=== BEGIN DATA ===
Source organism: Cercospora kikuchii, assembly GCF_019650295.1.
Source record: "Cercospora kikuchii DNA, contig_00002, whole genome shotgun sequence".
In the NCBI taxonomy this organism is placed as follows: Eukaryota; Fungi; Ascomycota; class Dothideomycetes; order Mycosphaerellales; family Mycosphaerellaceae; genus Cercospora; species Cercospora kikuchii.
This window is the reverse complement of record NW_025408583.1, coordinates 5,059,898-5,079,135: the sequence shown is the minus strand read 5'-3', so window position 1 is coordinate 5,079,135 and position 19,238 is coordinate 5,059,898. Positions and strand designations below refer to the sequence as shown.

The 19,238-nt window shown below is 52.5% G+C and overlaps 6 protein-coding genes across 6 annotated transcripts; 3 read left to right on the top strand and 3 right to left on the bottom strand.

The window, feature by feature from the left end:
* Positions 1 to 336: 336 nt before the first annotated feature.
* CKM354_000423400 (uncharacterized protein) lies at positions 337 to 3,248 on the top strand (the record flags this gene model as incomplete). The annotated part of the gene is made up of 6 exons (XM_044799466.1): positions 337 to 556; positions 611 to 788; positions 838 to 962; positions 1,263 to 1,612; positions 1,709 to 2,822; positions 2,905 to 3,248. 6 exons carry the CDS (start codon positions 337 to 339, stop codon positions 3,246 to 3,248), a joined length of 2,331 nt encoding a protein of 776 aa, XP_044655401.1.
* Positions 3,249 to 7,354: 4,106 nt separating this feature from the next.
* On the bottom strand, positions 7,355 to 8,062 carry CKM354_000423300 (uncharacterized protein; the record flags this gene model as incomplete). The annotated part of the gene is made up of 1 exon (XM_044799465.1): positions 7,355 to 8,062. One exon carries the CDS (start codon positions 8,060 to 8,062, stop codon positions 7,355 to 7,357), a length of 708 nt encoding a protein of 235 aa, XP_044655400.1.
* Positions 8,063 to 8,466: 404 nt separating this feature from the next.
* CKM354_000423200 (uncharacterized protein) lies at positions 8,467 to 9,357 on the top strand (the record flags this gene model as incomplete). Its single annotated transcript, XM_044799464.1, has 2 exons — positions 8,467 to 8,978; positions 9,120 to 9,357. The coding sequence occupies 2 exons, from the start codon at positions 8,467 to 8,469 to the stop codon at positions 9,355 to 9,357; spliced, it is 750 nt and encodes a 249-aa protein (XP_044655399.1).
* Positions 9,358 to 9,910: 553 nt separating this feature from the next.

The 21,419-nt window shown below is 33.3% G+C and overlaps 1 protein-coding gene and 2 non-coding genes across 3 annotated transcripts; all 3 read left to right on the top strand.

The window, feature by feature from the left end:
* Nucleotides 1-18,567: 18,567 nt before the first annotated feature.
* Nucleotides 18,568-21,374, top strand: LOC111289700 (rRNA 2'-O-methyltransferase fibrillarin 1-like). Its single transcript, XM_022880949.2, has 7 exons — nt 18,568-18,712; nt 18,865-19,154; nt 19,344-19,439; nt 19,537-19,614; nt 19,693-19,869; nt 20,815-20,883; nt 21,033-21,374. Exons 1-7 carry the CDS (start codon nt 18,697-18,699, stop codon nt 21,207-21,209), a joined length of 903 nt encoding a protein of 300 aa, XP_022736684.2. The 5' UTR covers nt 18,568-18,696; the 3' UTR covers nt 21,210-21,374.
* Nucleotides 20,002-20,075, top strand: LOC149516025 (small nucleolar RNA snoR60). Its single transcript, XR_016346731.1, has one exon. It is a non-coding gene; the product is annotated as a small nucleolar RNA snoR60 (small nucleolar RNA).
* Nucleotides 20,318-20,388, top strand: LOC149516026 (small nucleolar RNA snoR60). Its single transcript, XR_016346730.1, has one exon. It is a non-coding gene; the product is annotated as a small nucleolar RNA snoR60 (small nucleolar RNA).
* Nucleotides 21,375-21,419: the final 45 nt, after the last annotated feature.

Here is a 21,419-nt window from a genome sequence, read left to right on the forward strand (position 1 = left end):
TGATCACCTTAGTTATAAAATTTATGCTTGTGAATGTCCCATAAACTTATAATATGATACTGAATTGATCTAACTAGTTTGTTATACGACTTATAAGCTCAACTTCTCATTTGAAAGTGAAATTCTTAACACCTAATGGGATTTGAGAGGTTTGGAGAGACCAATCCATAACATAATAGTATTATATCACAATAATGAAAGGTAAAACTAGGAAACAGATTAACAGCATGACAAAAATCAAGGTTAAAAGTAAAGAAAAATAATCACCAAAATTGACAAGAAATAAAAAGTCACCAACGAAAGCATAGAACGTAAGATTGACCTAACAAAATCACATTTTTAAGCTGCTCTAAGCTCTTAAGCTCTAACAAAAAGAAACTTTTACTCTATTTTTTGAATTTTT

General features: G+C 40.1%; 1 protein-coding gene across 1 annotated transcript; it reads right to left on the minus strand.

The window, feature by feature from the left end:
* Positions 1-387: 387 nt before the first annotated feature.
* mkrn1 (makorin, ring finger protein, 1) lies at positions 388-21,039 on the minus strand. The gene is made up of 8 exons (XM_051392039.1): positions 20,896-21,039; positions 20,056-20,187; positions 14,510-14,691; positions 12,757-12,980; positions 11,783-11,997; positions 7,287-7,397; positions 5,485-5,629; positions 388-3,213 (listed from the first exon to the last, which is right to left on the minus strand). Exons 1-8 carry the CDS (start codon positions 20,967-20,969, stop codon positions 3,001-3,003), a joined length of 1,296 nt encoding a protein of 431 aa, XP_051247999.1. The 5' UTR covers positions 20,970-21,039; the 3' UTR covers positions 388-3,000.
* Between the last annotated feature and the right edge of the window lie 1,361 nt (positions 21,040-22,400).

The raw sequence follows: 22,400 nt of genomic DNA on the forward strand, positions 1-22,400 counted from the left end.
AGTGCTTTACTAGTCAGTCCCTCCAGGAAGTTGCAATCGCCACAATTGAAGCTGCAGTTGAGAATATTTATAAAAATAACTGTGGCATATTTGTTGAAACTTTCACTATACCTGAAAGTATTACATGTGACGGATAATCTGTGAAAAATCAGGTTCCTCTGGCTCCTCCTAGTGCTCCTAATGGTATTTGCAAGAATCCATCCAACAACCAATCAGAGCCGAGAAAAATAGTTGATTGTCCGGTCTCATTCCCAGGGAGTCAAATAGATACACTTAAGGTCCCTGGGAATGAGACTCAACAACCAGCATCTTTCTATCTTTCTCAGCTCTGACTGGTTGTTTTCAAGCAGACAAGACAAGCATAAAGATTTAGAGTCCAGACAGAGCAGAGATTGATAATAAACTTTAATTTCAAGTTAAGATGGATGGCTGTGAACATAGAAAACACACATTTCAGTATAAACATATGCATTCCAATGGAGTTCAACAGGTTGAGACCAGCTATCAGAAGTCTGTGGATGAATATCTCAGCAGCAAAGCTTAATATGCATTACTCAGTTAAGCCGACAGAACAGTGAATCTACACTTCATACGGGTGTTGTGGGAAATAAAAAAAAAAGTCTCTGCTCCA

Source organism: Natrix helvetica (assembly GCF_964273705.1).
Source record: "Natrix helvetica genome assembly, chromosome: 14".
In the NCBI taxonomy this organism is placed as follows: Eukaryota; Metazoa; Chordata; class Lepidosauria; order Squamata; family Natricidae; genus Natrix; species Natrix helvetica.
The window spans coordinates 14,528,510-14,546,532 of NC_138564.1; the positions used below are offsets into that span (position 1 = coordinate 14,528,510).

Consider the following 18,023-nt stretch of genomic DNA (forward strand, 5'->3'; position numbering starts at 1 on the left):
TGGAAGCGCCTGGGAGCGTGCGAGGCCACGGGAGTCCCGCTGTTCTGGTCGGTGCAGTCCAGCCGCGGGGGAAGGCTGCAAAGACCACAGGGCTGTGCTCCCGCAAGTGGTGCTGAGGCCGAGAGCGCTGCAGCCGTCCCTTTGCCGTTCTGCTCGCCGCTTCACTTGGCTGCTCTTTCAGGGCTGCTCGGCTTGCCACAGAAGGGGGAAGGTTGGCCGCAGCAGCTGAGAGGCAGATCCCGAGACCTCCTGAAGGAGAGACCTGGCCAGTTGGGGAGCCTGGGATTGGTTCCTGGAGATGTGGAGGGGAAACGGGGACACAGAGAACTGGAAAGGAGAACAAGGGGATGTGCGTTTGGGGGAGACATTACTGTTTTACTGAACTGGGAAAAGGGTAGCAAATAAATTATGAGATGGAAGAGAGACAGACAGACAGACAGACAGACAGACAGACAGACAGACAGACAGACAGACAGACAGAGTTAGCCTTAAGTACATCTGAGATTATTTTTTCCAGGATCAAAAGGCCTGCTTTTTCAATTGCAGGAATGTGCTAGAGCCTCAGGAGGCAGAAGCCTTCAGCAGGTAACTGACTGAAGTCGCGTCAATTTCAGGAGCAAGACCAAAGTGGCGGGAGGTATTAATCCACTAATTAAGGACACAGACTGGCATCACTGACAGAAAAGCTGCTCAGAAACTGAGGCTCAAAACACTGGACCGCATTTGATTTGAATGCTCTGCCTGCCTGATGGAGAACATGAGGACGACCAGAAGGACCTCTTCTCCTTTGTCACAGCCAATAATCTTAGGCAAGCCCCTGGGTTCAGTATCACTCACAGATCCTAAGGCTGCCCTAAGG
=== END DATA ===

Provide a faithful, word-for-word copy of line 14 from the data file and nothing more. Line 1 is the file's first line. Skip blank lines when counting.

The 21,419-nt window shown below is 33.3% G+C and overlaps 1 protein-coding gene and 2 non-coding genes across 3 annotated transcripts; all 3 read left to right on the top strand.